How to Sell Customer Financing More Effectively
This column is about consumer finance options. And it may ruffle some feathers. I think that offering options to consumers so they can make the best decision for their vehicle, their budget and their situation is great. What I see as a massive opportunity for our industry is in how we offer that option.
For decades, the most common training approach to offering credit financing to consumers has been to beat them over the head with it. Ever hear of the following?
“Offer it three times.”
“Mention credit terms every time you talk to the customers.”
“Before you mention price, make sure you talk about finance options.”
This was a fine way to do business – in 1982. Consumers have become much more sophisticated and are much more savvy in the way they conduct business. The “offer-three-times” approach is just too blunt of an instrument. It belongs in a museum, not a dealership.
Some may argue, “Hey, I have done this for years and it works. In fact, I signed someone up yesterday.” And I’m sure that’s true. I’m not saying it never works. The issue, however, is that this particular approach is also costing you business.
The main way it’s costing you business is that employees deep down know this approach is aggressive, and after a handful of “No’s,” will simply stop asking customers altogether. I’m sure every shop owner reading this sentence has a few employees that don’t ask for sign-ups unless you stand over them. The reason they don’t ask “three times” is because it’s overly aggressive.
The second way this approach can cost you business is that it can frustrate customers. Some customers like using their existing card or feel they don’t need another credit card. They don’t want to be bludgeoned over and over. Some might even feel insulted by repeated offers, thinking it implies they can’t afford a purchase without having to finance it.
It’s just the wrong approach. So what’s the better way?
In simple terms, it’s about understanding your customer before making any offer. Spending just a few trace minutes talking to the customer and discovering his or her true needs will allow an advisor to tailor the approach, which is what separates professional advisors from basic sales positions.
Consumers today are intelligent. And they are exposed to thousands of sales-oriented impressions a day. Blunt tools no longer have the strength to capture a customer’s attention and create a “yes” moment.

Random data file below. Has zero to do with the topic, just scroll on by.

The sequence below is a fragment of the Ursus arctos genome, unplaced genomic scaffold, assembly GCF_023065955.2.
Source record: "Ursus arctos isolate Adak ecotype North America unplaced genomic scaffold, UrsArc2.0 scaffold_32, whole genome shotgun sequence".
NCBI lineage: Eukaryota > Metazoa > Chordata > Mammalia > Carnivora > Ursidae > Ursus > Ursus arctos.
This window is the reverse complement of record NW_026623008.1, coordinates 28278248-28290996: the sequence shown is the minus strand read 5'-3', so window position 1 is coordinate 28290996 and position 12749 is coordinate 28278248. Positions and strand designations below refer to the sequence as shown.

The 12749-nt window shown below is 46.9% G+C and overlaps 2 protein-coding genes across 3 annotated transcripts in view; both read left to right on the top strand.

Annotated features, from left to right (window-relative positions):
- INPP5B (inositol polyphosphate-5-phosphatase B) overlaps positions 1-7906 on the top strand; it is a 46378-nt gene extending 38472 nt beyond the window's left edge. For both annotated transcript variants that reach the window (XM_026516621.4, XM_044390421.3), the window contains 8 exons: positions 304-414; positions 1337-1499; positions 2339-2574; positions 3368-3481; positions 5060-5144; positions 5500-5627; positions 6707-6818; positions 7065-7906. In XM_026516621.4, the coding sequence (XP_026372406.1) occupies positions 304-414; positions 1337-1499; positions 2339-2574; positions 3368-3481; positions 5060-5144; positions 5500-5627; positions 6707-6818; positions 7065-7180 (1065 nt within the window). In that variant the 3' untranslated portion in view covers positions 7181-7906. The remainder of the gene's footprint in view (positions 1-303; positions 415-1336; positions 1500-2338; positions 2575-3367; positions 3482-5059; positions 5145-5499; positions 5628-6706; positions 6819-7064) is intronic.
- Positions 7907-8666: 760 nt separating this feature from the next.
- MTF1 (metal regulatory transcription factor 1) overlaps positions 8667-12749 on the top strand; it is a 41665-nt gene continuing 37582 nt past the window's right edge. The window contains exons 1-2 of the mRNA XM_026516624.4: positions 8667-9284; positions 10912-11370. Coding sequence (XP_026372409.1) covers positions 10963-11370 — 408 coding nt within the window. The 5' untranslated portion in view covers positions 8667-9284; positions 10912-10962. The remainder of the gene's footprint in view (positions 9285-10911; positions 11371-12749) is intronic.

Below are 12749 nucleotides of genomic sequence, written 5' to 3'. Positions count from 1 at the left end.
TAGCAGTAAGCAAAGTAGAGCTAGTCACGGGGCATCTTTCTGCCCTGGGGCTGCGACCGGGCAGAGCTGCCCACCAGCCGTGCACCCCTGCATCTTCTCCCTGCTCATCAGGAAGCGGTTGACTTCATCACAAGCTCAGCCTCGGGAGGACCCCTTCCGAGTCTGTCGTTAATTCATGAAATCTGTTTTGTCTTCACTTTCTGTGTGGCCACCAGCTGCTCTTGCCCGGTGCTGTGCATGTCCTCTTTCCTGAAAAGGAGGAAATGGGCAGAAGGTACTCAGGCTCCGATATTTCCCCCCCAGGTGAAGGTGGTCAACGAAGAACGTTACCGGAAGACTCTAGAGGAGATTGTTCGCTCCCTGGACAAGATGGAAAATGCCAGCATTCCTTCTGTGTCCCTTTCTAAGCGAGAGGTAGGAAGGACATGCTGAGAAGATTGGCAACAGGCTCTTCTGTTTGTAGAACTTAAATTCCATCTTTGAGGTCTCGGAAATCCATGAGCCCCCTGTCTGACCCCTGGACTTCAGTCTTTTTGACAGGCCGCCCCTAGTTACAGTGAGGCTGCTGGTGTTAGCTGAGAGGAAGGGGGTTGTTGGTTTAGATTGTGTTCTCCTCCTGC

Let’s look at a few examples. A man walks into your store. His decade-old Honda sits in the parking lot. Your advisor is asked a price on a new set of tires. Being skilled at her job, the advisor strikes up a conversation on the way out to the customer’s car. She discovers that the customer is a father who is sending his first-born daughter off to college in a month, in a hand-me down-vehicle.
Instead of beating the customer over the head with repeated generic requests to open a credit card, the advisor informs him that your dealership has a special credit card that can only be used for automotive repairs. The card can be held for maintenance and repair only.
In another scenario, a mother of four children is impatiently waiting in line at your store. She has a million things to do today, including picking her oldest son up from football practice. She is finally greeted by the store manager, who apologizes for the wait and tells her it’s been an unusually hectic afternoon.
The customer states she was driving along and one of her tires went flat. The good Samaritan who helped her put the spare on told her all four tires looked to be in rough shape, so she now unexpectedly needs to purchase four tires. While your store’s manager retrieves the tire size, the conversation turns to unexpected large purchases and how frustrating they can be. The manager, once ready to discuss which tire is best, suggests that if the customer is interested, and since this is an unexpected situation, your dealership has a financing offer that provides interest-free terms for 120 days – and if she wants to use this, it won’t tie up any space on her usual credit card.
In both instances, the key is to engage with the customer and learn something about them. Today’s consumer is tuned into advisors who listen well and will tailor a solution to fit their particular needs. If the individual at your sales counter is only going to repeat memorized lines, today’s customer would probably prefer talking to a kiosk instead of a person.
Dennis McCarron is a partner at Cardinal Brokers Inc., one of the leading brokers in the tire and automotive industry (www.cardinalbrokers.com). To contact McCarron, email him at firstname.lastname@example.org.